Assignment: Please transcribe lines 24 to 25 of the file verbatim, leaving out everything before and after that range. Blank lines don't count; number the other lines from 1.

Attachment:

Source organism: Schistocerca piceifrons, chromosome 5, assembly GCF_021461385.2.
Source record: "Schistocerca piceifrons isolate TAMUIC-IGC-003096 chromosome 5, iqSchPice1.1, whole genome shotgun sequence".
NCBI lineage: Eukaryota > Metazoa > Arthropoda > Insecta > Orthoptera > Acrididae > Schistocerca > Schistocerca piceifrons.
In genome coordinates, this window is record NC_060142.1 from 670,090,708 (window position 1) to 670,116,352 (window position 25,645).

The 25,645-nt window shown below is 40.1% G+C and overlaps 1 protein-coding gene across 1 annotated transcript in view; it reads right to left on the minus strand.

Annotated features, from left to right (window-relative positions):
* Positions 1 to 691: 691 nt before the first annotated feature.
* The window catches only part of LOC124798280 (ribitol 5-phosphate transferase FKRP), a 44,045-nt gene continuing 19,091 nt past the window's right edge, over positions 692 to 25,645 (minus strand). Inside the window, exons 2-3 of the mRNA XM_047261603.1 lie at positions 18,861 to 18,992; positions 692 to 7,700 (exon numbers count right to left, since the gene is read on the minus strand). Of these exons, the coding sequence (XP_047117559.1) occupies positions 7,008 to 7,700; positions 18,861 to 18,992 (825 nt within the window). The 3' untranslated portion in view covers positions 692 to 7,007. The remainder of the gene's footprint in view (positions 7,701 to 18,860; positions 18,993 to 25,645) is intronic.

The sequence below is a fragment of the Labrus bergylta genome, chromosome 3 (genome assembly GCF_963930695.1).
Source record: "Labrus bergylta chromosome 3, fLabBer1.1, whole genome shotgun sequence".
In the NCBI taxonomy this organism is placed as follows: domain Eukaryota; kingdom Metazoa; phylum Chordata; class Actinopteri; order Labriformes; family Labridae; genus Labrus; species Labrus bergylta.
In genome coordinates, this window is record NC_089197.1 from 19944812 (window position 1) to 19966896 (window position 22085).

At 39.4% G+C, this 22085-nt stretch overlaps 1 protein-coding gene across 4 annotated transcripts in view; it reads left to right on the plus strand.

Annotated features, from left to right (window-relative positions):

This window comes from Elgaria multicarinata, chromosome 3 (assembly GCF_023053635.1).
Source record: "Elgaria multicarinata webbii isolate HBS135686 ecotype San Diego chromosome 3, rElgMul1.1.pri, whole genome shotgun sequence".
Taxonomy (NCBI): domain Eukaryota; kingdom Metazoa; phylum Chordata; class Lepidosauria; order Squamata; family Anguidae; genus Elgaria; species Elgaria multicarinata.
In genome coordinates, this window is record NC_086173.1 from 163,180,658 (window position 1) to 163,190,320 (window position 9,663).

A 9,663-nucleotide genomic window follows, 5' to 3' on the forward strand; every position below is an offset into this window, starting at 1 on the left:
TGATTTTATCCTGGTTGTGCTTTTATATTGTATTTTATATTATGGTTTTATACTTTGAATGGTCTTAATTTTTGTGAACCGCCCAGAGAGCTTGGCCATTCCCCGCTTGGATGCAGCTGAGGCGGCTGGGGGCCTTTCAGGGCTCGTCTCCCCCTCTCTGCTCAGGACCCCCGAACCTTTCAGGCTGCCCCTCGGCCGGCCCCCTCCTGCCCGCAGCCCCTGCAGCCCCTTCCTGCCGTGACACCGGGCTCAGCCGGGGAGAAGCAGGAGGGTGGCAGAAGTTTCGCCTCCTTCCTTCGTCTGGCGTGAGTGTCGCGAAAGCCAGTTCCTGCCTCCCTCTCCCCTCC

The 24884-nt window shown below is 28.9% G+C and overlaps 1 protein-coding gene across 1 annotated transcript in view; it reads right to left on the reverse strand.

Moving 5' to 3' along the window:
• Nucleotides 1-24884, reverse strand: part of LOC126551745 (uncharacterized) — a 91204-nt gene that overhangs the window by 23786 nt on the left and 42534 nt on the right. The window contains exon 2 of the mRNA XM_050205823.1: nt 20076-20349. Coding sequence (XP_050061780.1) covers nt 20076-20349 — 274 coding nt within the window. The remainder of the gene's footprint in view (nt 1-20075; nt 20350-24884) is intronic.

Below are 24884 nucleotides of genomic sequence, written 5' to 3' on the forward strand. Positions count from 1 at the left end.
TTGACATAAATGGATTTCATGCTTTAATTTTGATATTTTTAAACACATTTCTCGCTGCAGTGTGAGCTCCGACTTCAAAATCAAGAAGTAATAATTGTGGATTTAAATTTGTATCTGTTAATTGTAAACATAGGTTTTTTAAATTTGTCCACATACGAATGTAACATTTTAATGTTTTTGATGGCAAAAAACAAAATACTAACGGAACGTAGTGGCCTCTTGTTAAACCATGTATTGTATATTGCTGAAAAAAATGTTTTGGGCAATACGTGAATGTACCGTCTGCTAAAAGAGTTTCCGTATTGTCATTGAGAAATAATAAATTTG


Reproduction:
Below are 24884 nucleotides of genomic sequence, written 5' to 3' on the forward strand. Positions count from 1 at the left end.
TTGACATAAATGGATTTCATGCTTTAATTTTGATATTTTTAAACACATTTCTCGCTGCAGTGTGAGCTCCGACTTCAAAATCAAGAAGTAATAATTGTGGATTTAAATTTGTATCTGTTAATTGTAAACATAGGTTTTTTAAATTTGTCCACATACGAATGTAACATTTTAATGTTTTTGATGGCAAAAAACAAAATACTAACGGAACGTAGTGGCCTCTTGTTAAACCATGTATTGTATATTGCTGAAAAAAATGTTTTGGGCAATACGTGAATGTACCGTCTGCTAAAAGAGTTTCCGTATTGTCATTGAGAAATAATAAATTTG